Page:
I’m upset.

I have lots to say about a particular matter – but my heart is weary. Could this be compassion fatigue?

I’ve already said QUITE a lot on this matter. And that’s only what I’ve blogged. Let us not forget the many conversations, e-mails, and presentations I have made trying to get people to see the BIG picture, as opposed to their own favorite perspective, that which is but a lone pixel in the whole of the image.

According to shelter director Overnight Guy1, however, shelter organizers do not have a plan if the City Council denies the continuation of their lease.

And that just makes me mad, because when something is conditional, temporary, and/or going to be reevaluated in 6 weeks, perhaps you ought to figure out a Plan B just in case.

But, that’s just the thing – this man has not done ANY of the leg work, instead guess who has had to hold everyone’s hand at the 11th hour, and put aside the other important tasks on my list? Yeah, and while I believe in the cause, I resent the manner in which it has been put together.

Daytime Dude said he’d actually like to see a more-open policy at night; the current city policy requires all people to pass a breathalyzer test.

It’s a BEST PRACTICE!!! It’s not fool proof, it’s not a guarantee, but it is implemented by every shelter in the state. Why sacrifice the potential safety of many for the convenience of one?

“Are we trying to get people in out of the cold, or are we trying to help their habits?” Daytime Dude said. “Let’s judge it based on their behavior instead of what they blow on a breathalyzer.”

Again, I will remind Daytime Dude that one of the shelter guests has demonstrated past behavior that is very disturbing (twice over it has since been made known, and the last a mere six months ago), while under the influence of alcohol. It would seem that we ought to indeed try to help this man’s habits as a matter of public safety. Don’t get me wrong, I know this homeless man, love him and everything, but in the end, I’m not going to risk the welfare of others because he has a weakness to alcohol.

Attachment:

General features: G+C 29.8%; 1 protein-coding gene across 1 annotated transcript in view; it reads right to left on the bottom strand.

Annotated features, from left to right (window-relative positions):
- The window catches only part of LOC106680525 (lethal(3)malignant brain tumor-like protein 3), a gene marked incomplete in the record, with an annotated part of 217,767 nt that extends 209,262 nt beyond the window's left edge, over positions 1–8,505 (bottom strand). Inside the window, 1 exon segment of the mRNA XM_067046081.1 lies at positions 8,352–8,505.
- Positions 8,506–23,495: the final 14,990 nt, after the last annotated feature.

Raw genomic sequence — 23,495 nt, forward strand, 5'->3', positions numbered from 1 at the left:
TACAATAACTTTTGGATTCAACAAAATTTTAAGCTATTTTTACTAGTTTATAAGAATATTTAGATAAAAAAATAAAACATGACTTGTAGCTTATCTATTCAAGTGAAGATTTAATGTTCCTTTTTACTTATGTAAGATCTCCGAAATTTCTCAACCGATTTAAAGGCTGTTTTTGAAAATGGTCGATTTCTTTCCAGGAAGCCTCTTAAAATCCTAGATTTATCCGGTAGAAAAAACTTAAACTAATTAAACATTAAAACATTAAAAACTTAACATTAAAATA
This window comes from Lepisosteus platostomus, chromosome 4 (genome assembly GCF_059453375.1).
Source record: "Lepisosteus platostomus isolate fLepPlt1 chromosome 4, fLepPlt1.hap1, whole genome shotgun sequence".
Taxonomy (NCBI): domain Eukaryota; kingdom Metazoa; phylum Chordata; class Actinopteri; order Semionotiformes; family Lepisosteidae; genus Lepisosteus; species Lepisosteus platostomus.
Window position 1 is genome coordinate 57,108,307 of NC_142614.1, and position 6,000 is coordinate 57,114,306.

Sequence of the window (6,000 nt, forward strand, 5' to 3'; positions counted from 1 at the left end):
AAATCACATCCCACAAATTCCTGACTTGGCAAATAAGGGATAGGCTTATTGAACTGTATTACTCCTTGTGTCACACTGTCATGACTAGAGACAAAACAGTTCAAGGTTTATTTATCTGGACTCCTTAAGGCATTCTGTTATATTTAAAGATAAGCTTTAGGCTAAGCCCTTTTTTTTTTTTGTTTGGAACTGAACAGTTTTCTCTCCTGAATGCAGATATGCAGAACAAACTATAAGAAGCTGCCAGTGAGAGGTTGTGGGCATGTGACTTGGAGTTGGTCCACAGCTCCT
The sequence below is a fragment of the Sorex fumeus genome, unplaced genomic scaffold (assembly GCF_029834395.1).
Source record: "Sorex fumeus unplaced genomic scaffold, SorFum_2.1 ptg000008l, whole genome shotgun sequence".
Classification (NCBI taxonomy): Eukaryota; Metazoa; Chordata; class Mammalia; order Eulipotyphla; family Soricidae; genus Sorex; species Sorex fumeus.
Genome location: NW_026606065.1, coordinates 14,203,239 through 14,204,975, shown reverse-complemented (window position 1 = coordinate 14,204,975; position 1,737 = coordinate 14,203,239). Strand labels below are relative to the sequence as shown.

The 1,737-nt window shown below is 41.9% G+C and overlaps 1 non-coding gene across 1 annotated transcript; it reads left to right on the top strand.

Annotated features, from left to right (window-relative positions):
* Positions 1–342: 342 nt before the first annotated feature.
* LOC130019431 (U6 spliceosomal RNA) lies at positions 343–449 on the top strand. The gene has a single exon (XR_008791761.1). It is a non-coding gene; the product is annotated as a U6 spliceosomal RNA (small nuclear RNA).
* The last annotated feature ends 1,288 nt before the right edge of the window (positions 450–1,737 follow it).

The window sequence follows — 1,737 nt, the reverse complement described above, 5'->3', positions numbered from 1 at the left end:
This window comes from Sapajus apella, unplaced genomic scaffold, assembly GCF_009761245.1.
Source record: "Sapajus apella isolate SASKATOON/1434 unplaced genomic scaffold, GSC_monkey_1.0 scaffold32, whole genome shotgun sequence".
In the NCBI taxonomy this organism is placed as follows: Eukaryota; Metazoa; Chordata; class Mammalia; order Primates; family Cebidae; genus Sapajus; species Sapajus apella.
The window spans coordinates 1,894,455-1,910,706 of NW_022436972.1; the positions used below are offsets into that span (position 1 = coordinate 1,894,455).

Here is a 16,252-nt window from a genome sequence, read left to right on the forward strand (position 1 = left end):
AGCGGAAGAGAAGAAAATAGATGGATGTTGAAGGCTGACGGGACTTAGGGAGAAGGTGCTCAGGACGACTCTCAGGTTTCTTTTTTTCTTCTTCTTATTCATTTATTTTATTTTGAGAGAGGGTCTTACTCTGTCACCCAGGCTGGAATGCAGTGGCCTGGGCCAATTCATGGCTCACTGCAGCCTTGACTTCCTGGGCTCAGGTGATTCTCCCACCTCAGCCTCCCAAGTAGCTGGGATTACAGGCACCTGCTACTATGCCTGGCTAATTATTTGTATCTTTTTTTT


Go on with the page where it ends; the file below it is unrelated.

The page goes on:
And, I have reason to believe that is what the shelter operators have done, seeing as how a whole bag of mouthpieces just happened to disappear last month. End result: Until a new shipment came in, they didn’t have to breathalyze anyone for two days.

As they all look toward the future, everyone seems to agree the problem being solved should be the roots, not the effects, of homelessness.

As this paragraph immediately follows the breathalyzer commentary, it is assumed that substance abuse is to be taken as the effect of homelessness, rather than as a root. Which I find astonishing, because it seems to me that is one of the greatest chicken and the egg dilemmas in the field of social work, and by golly they seem to have found the answer, in order to speak with such certainty.

I’m venting here.

It is a multifaceted issue, and this post is just airing my emotions about one angle. I’m aware of that. I’m also aware that my personal and professional actions do differ, but the end result is the same – I care. I want to end homelessness, not just manage it.

But, as I close this post and consider my actions, I have to keep telling myself:

Peace takes courage because it means sometimes letting go of me being right and having faith that all things will be made right, eventually.

Peace takes courage because it means releasing the hold on my own understanding and having to ask for help from the One who told us to seek His Ways.

Please pray for me to be courageous, ya’ll, and speak Truth in Love only when prompted by the Spirit – not my own understanding.

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